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218

AUTUMN AND WINTER IN NEW ENGLAND.

I might now describe the pleasures of the sleighride we gave our novelty-struck tropic man. I might speak also of the new life and gladness infused by this snow-fall into our rural population, making the feet of business dance to the jingling melodies of the merry bells. But I can now sketch but a single scene from the snow-bright season. However, I assure all dwellers in the sunny south, that one might fill a volume, describing the beauties and sublimities, the sports, comforts and delights of winter in New England.

SCENERY-SHOWING,

IN

WORD-PAINTINGS OF THE BEAUTIFUL, THE PIC

TURESQUE, AND THE GRAND IN NATURE.

“ So my friend,
Struck with deep joy may stand, as I have stood,
Silent with swimming sense ; yer,

gaze till all doch seem
Less gross than bodily; a living thing
Which acts upon the mind, and with such hues
As clothe the All-mighty Spirit when he makes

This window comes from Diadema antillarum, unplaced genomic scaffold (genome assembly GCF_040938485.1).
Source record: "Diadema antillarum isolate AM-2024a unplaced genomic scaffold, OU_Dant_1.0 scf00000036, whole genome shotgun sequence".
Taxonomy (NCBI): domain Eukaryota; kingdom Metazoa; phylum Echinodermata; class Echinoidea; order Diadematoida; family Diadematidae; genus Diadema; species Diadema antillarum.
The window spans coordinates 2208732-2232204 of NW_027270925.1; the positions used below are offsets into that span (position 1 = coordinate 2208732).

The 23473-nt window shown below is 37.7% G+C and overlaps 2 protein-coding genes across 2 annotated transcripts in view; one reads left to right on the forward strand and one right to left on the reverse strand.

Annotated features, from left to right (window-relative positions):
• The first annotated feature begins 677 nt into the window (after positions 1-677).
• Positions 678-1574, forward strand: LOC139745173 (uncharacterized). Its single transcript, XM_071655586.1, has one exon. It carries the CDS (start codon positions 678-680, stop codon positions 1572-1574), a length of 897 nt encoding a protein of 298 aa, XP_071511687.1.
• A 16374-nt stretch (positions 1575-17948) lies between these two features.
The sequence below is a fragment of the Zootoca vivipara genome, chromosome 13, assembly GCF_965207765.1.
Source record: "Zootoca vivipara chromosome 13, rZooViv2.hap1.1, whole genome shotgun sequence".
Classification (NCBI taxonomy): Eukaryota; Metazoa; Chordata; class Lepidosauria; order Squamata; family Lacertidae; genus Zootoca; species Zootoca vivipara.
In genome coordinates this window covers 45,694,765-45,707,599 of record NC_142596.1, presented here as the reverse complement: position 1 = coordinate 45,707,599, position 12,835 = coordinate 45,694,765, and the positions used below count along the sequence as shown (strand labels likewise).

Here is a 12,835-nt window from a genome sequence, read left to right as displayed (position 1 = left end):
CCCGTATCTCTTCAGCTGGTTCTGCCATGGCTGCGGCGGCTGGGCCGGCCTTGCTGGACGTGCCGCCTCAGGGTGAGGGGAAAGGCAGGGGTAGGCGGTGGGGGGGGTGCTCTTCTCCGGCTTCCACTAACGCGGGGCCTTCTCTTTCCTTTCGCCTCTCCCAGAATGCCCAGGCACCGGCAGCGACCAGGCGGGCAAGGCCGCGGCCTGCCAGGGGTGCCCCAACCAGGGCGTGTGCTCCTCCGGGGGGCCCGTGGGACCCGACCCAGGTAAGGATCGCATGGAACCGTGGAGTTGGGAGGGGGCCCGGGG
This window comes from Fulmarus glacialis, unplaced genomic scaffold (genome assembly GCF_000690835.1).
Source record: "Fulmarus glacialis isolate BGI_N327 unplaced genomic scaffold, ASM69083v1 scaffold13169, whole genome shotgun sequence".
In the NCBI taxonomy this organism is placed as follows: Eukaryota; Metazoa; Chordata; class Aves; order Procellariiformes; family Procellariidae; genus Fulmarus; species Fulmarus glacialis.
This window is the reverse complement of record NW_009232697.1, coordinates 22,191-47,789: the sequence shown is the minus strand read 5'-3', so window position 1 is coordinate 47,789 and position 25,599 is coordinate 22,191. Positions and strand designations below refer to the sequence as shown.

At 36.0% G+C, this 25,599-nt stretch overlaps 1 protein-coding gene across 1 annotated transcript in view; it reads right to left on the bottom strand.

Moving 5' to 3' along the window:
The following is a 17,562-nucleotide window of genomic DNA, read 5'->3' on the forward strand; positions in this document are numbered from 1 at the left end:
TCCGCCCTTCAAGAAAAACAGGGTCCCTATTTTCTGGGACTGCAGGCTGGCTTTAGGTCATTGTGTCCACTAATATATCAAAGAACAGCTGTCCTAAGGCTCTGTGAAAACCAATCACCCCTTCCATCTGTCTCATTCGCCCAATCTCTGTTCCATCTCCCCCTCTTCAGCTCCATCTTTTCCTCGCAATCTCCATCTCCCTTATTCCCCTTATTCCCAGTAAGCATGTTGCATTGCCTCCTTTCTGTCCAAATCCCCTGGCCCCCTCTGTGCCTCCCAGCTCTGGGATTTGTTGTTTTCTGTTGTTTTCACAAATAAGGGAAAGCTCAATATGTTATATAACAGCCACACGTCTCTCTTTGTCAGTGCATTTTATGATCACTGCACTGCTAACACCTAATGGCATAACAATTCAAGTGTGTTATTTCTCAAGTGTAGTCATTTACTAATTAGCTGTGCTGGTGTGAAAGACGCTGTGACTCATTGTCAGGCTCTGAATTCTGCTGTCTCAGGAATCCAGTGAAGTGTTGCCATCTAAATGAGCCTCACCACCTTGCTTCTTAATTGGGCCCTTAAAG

Spirits perceive his presence !"--Coleridge.

TO

GEORGE B. EMERSON, ESQ.,

PRESIDENT OF THE AMERICAN INSTITUTE OF INSTRUCTION.

DEAR SIR,

The germ of the present little work was a Lecture delivered before the body over which you preside, in the summer of 1841. The favor with which it was generally received, and especially your own warm commendation, in respect to its useful tendency toward the end in view, have encouraged me to this enlargement and greater finish. I now beg the honor of dedicating the humble volume, through your name, to SELFCULTURISTS, to PARENTS, to sCHOOL-TEACHERS, and to those SCENERY-SEERS who can already say,

“With a pervading vision-Beautiful!

How beautiful is all this visible world !"

With the highest respect,

Your obedient servant,

WARREN BURTON.

May, 1844.

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